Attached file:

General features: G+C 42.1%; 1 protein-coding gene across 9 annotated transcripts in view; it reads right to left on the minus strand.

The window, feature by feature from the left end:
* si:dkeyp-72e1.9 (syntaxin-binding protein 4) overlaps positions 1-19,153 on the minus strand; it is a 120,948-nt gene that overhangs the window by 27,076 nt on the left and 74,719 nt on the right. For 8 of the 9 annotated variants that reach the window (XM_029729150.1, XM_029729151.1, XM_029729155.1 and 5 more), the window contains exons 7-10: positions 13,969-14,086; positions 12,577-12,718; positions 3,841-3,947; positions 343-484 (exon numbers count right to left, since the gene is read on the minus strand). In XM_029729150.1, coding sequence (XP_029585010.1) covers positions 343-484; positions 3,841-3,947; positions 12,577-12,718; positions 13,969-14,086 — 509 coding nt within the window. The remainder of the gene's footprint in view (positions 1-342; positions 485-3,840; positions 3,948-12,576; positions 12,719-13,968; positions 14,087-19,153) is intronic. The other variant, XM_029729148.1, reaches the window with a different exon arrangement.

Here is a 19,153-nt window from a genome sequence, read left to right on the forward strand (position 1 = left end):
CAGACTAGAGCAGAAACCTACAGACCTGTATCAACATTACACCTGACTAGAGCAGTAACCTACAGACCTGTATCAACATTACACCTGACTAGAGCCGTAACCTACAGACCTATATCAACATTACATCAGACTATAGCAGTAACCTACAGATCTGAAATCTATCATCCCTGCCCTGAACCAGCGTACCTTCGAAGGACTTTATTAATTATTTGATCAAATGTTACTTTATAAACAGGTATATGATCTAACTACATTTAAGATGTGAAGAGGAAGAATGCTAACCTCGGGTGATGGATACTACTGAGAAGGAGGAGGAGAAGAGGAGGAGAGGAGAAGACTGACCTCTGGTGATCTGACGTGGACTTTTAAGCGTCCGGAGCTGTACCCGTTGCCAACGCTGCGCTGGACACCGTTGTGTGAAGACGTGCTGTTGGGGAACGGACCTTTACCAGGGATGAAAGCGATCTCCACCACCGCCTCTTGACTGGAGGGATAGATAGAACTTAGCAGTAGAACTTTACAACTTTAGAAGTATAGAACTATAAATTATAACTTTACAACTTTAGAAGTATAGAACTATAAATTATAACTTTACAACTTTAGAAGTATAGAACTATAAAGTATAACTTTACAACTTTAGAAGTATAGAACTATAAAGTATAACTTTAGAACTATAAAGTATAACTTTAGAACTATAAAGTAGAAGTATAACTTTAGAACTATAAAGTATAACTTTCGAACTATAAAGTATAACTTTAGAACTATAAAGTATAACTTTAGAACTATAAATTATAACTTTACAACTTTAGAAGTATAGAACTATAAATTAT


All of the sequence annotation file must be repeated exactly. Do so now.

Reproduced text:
General features: G+C 42.1%; 1 protein-coding gene across 9 annotated transcripts in view; it reads right to left on the minus strand.

The window, feature by feature from the left end:
* si:dkeyp-72e1.9 (syntaxin-binding protein 4) overlaps positions 1-19,153 on the minus strand; it is a 120,948-nt gene that overhangs the window by 27,076 nt on the left and 74,719 nt on the right. For 8 of the 9 annotated variants that reach the window (XM_029729150.1, XM_029729151.1, XM_029729155.1 and 5 more), the window contains exons 7-10: positions 13,969-14,086; positions 12,577-12,718; positions 3,841-3,947; positions 343-484 (exon numbers count right to left, since the gene is read on the minus strand). In XM_029729150.1, coding sequence (XP_029585010.1) covers positions 343-484; positions 3,841-3,947; positions 12,577-12,718; positions 13,969-14,086 — 509 coding nt within the window. The remainder of the gene's footprint in view (positions 1-342; positions 485-3,840; positions 3,948-12,576; positions 12,719-13,968; positions 14,087-19,153) is intronic. The other variant, XM_029729148.1, reaches the window with a different exon arrangement.

Here is a 19,153-nt window from a genome sequence, read left to right on the forward strand (position 1 = left end):
CAGACTAGAGCAGAAACCTACAGACCTGTATCAACATTACACCTGACTAGAGCAGTAACCTACAGACCTGTATCAACATTACACCTGACTAGAGCCGTAACCTACAGACCTATATCAACATTACATCAGACTATAGCAGTAACCTACAGATCTGAAATCTATCATCCCTGCCCTGAACCAGCGTACCTTCGAAGGACTTTATTAATTATTTGATCAAATGTTACTTTATAAACAGGTATATGATCTAACTACATTTAAGATGTGAAGAGGAAGAATGCTAACCTCGGGTGATGGATACTACTGAGAAGGAGGAGGAGAAGAGGAGGAGAGGAGAAGACTGACCTCTGGTGATCTGACGTGGACTTTTAAGCGTCCGGAGCTGTACCCGTTGCCAACGCTGCGCTGGACACCGTTGTGTGAAGACGTGCTGTTGGGGAACGGACCTTTACCAGGGATGAAAGCGATCTCCACCACCGCCTCTTGACTGGAGGGATAGATAGAACTTAGCAGTAGAACTTTACAACTTTAGAAGTATAGAACTATAAATTATAACTTTACAACTTTAGAAGTATAGAACTATAAATTATAACTTTACAACTTTAGAAGTATAGAACTATAAAGTATAACTTTACAACTTTAGAAGTATAGAACTATAAAGTATAACTTTAGAACTATAAAGTATAACTTTAGAACTATAAAGTAGAAGTATAACTTTAGAACTATAAAGTATAACTTTCGAACTATAAAGTATAACTTTAGAACTATAAAGTATAACTTTAGAACTATAAATTATAACTTTACAACTTTAGAAGTATAGAACTATAAATTAT